Part I. Sophy is working as a servant to rural vicar Reverend Twycott when she receives a proposal of marriage from gardener Sam Hobson, but she doesn’t accept him. When she injures her foot in a fall down stairs, she thinks she will have to leave the vicarage, but Reverend Twycott (recently widowed) suddenly realises her worth and proposes to her, an offer which she accepts. Feeling that he has committed ‘social suicide’ by marrying a servant, Twycott moves to a new ‘living’ in south London. They have a son, Randolph, who is sent to public school in preparation for Oxford or Cambridge, prior to taking up the ministry.
Part II. When Twycott dies, Sophy lives in a small house he had the foresight to provide for her. She is bored by the eventlessness of her existence, and estranged from her son, who has adopted a superior and critical attitude to his uneducated mother. Eventually she meets Sam again when he is transporting vegetables to Covent Garden market. She tells him she is unhappy and wishes she were living back in the countryside.
Part III. Their relationship comes to life again, and Sam proposes marriage to her for a second time. She accepts in principle, even though by doing so she would lose the home and the living Twycott has provided for her. But she needs time to break the news to her son. When she does so, he forbids her to marry Sam because the shame of it would downgrade him in the eyes of his friends. Sophy asks Sam to wait, and he does so for five years, after which he repeats his offer. Sophy renews her appeal to Randolph, who is now an undergraduate at Oxford. He forces her kneel down and swear that she will never marry Sam, claiming that he does this to honour the memory of his father. Five years later Sam has become a prosperous greengrocer. He stands in his shop doorway as Sophy’s funeral procession passes by on its way to her home village. Randolph who has now become a priest scowls at Sam from the mourner’s coach.
|widowed vicar in Wessex
|his parlourmaid, then second wife
|their son, a public school boy
|a gardener, then shopkeeper
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John Bayley, An Essay on Hardy, Cambridge: Cambridge University Press, 1978.
Penny Boumelha, Thomas Hardy and Women: Sexual Ideology and Narrative Form, Brighton: Harvester, 1982.
Kristin Brady, The Short Stories of Thomas Hardy, London: Macmillan, 1982.
Raymond Chapman, The Language of Thomas Hardy, London: Macmillan, 1990.
R.G.Cox, Thomas Hardy: The Critical Heritage, London: Routledge and Keegan Paul, 1970.
James Gibson (ed), The Complete Poems of Thomas Hardy, London, 1976.
P. Ingham, Thomas Hardy: A Feminist Reading, Brighton: Harvester, 1989.
P.Ingham, The Language of Class and Gender: Transformation in the English Novel, London: Routledge, 1995,
Michael Millgate, Thomas Hardy: A Biography Revisited, Oxford: Clarendon Press, 2006. (This is the definitive biography.)
R. Morgan, Women and Sexuality in the Novels of Thomas Hardy, London: Routledge, 1988.
F.B. Pinion, A Thomas Hardy Companion, London: Macmillan, 1968.
Norman Page, Thomas Hardy, London: Routledge & Keegan Paul, 1977.
Richard H. Taylor, The Personal Notebooks of Thomas Hardy, London, 1978.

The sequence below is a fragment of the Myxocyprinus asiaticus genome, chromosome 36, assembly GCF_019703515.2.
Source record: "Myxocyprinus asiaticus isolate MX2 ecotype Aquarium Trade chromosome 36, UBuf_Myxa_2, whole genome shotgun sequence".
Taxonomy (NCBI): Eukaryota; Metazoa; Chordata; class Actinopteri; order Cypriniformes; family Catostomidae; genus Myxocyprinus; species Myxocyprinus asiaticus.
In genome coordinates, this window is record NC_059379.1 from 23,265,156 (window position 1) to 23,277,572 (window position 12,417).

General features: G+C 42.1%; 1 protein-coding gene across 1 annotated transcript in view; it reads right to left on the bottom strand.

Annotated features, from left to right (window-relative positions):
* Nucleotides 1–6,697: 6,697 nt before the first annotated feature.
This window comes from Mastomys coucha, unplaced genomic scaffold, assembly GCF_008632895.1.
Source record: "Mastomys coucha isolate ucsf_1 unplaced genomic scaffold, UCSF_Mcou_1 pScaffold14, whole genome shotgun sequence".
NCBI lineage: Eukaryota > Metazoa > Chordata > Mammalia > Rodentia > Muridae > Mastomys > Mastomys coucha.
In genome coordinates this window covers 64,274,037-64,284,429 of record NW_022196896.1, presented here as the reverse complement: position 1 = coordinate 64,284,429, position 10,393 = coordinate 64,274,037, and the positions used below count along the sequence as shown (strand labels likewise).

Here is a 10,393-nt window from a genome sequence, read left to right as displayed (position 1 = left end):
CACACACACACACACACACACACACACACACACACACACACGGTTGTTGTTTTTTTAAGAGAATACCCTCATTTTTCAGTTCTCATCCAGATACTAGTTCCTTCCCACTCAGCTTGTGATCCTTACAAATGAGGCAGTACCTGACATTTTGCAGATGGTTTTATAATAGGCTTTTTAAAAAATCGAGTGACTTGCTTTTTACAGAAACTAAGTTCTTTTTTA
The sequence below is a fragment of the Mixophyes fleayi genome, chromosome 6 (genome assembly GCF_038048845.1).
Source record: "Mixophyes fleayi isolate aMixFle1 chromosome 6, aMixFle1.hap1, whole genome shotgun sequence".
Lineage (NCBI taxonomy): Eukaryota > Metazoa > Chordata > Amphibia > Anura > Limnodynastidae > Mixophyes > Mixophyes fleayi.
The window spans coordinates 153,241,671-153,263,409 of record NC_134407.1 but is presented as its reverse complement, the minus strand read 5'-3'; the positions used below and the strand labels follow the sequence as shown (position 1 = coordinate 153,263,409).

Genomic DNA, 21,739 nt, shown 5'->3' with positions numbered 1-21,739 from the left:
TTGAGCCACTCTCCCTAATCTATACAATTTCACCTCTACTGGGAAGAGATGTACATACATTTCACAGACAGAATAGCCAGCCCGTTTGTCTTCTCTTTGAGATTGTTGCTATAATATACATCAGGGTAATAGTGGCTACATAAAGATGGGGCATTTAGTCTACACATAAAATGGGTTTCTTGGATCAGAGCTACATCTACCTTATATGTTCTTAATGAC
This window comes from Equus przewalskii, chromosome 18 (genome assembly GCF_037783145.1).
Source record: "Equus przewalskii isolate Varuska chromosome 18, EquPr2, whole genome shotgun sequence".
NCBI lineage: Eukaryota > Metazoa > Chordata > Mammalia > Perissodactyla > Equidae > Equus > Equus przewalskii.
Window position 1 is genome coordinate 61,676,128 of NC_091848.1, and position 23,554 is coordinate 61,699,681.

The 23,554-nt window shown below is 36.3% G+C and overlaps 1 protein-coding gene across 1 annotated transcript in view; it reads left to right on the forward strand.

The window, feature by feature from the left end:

Merryn Williams, A Preface to Hardy, London: Longman, 1976.
reconstructed in Dorchester museum
Other works by Thomas Hardy
Tess of the d’Urbervilles (1891) is probably the most popular of Hardy’s late, great novels. The sub-title is ‘A Pure Woman’, and it is a story which explores the tragic consequences of a young milkmaid who becomes the victim of the men she encounters. First she falls for the spiritual but flawed Angel Clare, and then the physical but limited Alec Durberville takes advantage of her. This novel has some of the most beautiful and the most harrowing depictions of rural working conditions which reveal Hardy as a passionate advocate for those who work the land. It also has a wonderfully symbolic climax at Stonehenge on Salisbury Plain. There is poetry in almost every page.
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The Woodlanders (1887) Giles Winterbourne, an honest woodsman, suffers with the many tribulations of his selfless love for Grace Melbury, a woman above his station in this classic tale of the West Country. She marries the new doctor, Edred Fitzpiers, but leaves him when she learns he has been unfaithful. She turns instead to Giles, who nobly allows her to sleep in his house during stormy weather, whilst he sleeps outside and brings on his own death. It’s often said that the hero of this novel is the woods themselves – so deeply moving is Hardy’s account of the timbered countryside which provides the backdrop for another human tragedy and a study of rural life in transition.
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Wessex Tales Don’t miss the skills of Hardy as a writer of shorter fictions. None of his short stories are really short, but they are beautifully crafted. This is the first volume of his tales in which he was seeking to record the customs, superstitions, and beliefs of old Wessex before they were lost to living memory. Yet whilst dealing with traditional beliefs, they also explore very modern concerns of difficult and often thwarted human passions which he developed more extensively in his longer works.
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Thomas Hardy – web links
Thomas Hardy at Mantex
Biographical notes, study guides to the major novels, book reviews. bibliographies, critiques of the shorter fiction, and web links.
The Thomas Hardy Collection
The complete novels, stories, and poetry – Kindle eBook single file download for £1.29 at Amazon.
Thomas Hardy at Project Gutenberg
A major collection of free eTexts in a variety of digital formats.
Thomas Hardy at Wikipedia
Biographical notes, social background, the novels and literary themes, poetry, religious beliefs and influence, biographies and criticism.
The Thomas Hardy Society
Dorset-based site featuring educational activities, a biennial conference, a journal (three times a year) with links to the texts of all the major works.
The Thomas Hardy Association
American-based site with photos and academic resources. Be prepared to search and drill down to reach the more useful materials.
Thomas Hardy on the Internet Movie Database
Adaptations for the cinema and television – in various languages. Full details of directors, actors, production features, box office, film reviews, and even quizzes.
Thomas Hardy – online literary criticism
Small collection of academic papers and articles ‘favoring signed articles by recognized scholars and articles published in peer-reviewed sources’.
Thomas Hardy’s Wessex
Evolution of Wessex, contemporary reviews, maps, bibliography, links to other web sites, and history.
© Roy Johnson 2012